Since forming 22 years ago under the watchful eye of Victor Smirnov-Golovanov, the Moscow City Ballet has left audiences worldwide spellbound by classical Russian dance, and its latest production doesn’t disappoint. With a reprise of Tchaikovsky’s famous Sleeping Beauty, the company, complete with full orchestra, are dancing across the UK in February. A ballet novice, I have always been fascinated by ballet dancers’ ability to execute movements that require so much physical and core strength, whilst making it appear beautiful. Fortunately for my ballet teacher, I quit my lessons as a child early on – yet whilst I clearly lack the ability, I possess a respect for the level of discipline required. Having only recently indulged in Natalie Portman’s portrayal of the Odette in Black Swan, I jumped at the chance to catch Maruis Petipa’s choreography at The Churchill Theatre, Bromley.

A fairy tale that cannot fail but spark childhood nostalgia, the story of Princess Aurora is told over three acts. Loud and celebratory, the prologue shows the christening of the King and Queen’s newborn. The royal court becomes a hub of energy as the six fairies take turns in blessing the young Aurora, each with their own piece of music which is paired with choreography to define the very different personalities. Carabosse, the evil fairy, disrupts the celebrations to cast a spell over the young princess: on reaching her sixteenth birthday she will prick her finger and die. Carabosse takes her leave after being confronted by the Lilac fairy, who alters the spell to ensure that Aurora will escape death, and instead sleep for a hundred years until being woken by true love’s kiss.

The two acts that follow illustrate how Aurora is deceived by a disguised Carabosse, pricks her finger on a spindle, falls into a deep slumber. Encouraged by the Lilac fairy, Prince Florimund sees a vision of the princess, now a beautiful young woman, and falls in love – defeating the wicked Carabosse and awakening his true love with a single kiss.

Having not experienced a lot of ballet, I find myself in unfamiliar territory as the third act approaches; the story (as I know it…) is complete! What more could there be? The answer: 30 minutes of pure and unapologetic dance. As is not uncommon within ballet I now discover, the third and final act breaks from the motifs of the story and concentrates predominantly on the development of the characters who appear at the wedding ceremony of Aurora and Prince Florimund. Characters such as Red Riding Hood and Puss in Boots make an appearance, each with their own (and sometimes multiple) beautifully danced sequence. The four guest fairies (Gold, Sapphire, Silver and Diamond) share a pas de quatre, with Aurora and Florimund dancing a wonderful pas de deux. In fact, it’s fair to say that all the sequences are executed beautifully, receiving separate applause. My particular favourite comes early in the prologue – the Canari qui chante (singing canary), who effortlessly enchants the audience with her playful movements and mischievous grin.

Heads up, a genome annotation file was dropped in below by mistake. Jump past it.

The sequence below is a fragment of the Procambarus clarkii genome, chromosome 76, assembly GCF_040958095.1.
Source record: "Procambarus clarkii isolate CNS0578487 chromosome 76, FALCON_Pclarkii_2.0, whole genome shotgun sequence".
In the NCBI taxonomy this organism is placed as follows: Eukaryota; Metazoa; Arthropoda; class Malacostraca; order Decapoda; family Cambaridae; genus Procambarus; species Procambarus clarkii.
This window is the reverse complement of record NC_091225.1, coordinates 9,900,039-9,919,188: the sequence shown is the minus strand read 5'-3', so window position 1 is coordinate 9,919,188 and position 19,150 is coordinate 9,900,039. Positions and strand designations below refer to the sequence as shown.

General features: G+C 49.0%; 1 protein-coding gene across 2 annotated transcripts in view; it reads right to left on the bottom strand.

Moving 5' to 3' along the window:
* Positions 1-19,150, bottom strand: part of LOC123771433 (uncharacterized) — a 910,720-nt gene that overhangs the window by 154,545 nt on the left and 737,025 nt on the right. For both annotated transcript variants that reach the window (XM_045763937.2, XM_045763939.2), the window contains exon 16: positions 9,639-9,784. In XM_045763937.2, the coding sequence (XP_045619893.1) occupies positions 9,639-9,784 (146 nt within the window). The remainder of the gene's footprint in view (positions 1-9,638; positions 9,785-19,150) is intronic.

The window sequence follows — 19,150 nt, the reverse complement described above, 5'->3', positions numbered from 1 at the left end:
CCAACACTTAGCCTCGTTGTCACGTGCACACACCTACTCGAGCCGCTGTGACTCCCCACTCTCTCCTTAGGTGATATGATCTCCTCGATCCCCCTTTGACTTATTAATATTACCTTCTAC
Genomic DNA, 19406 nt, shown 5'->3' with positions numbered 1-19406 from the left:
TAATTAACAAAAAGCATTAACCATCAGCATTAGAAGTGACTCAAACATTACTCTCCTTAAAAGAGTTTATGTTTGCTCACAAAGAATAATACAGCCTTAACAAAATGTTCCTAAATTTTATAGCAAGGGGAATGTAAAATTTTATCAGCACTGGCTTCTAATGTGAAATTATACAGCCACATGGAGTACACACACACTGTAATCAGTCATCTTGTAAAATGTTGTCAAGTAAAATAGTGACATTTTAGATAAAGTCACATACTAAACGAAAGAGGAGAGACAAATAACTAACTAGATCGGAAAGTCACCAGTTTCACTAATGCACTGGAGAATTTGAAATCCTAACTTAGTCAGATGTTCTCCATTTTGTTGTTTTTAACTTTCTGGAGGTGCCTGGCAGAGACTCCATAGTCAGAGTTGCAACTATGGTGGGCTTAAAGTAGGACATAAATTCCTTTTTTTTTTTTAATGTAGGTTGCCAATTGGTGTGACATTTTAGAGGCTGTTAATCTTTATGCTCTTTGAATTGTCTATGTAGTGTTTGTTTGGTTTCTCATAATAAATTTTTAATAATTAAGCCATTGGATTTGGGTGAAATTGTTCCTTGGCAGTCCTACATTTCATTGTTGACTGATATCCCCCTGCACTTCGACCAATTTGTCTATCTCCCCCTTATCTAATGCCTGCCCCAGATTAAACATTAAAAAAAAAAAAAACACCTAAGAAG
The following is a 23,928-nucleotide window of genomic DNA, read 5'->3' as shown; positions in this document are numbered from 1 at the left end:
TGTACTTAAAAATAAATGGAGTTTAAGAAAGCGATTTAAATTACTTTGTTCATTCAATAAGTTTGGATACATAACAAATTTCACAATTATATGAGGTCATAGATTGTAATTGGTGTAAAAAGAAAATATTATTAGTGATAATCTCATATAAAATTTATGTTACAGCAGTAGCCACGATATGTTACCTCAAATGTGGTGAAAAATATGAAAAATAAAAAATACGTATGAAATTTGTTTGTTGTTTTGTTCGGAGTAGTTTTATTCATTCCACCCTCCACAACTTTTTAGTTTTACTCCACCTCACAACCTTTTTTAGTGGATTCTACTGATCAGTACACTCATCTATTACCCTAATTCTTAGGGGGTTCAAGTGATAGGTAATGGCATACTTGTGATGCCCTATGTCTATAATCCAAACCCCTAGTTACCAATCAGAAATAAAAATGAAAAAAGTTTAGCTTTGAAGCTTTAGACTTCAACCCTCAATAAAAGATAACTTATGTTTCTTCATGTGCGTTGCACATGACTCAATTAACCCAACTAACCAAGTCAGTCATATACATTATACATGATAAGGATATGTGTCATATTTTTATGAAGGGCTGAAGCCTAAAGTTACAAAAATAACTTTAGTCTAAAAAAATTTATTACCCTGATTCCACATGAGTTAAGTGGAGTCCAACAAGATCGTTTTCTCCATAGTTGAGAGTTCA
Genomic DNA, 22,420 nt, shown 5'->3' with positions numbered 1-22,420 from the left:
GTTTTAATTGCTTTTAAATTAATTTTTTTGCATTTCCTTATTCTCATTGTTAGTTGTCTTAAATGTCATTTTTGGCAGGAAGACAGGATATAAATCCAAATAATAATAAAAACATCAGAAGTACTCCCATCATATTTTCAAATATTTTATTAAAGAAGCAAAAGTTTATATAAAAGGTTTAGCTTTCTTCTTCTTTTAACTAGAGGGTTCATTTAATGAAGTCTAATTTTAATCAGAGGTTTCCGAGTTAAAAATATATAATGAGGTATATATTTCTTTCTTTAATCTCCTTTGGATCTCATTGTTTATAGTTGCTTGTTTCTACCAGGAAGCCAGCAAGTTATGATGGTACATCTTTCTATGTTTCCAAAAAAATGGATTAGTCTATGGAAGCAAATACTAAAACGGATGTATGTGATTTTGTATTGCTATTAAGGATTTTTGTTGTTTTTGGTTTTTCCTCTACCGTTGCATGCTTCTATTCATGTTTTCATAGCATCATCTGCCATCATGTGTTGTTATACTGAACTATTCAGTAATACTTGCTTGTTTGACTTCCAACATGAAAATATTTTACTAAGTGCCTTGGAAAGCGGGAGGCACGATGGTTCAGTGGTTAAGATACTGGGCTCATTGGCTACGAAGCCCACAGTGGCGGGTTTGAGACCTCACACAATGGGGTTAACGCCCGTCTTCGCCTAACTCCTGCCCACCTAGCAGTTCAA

Of course, when going to see a company as renowned as the MCB, the audience expects nothing but precise and beautifully executed movements, so of course Sleeping Beauty was phenomenal in her ability to execute movements that I my body would not be capable of without hospitalisation – all without seeming to break a sweat. The electric moments for me, however, were found in the breathtaking solo by Prince Florimund in his quest to track down the princess of his ‘vision’. Striking an impossible-not-to-watch balance between strength and beauty, his ability to elevate himself so freely captured my attention from start to finish.

My only criticism, and it is more an observation than a criticism, is the disjointed nature of it all. I go to the theatre to be challenged, provoked, entertained, but most importantly immersed in the story. The ballet made apparent a trend that I find equally  troubling in opera, which, although I’m aware of being a cultural element unsettles me: the constant applause. After each solo performance, each pas de deux, trois, quatre, there is a raucous applause. “Rightly so!” I hear you yell. Of course demonstrations of talent should be wildly applauded – but isn’t that why we have a curtain call? The performance took on a rather stop/start element that unfortunately I feel brands the form too readily as “entertainment” and doesn’t really allow for it to be anything else.

Final verdict? Beautiful. Enchanting. However, I very much wanted to be whisked into a fairy tale land and taken away with Aurora’s story, and I would have been if it wasn’t for all that pesky clapping.

Sleeping Beauty was performed at the Churchill Theatre, Bromley. For more shows see their website.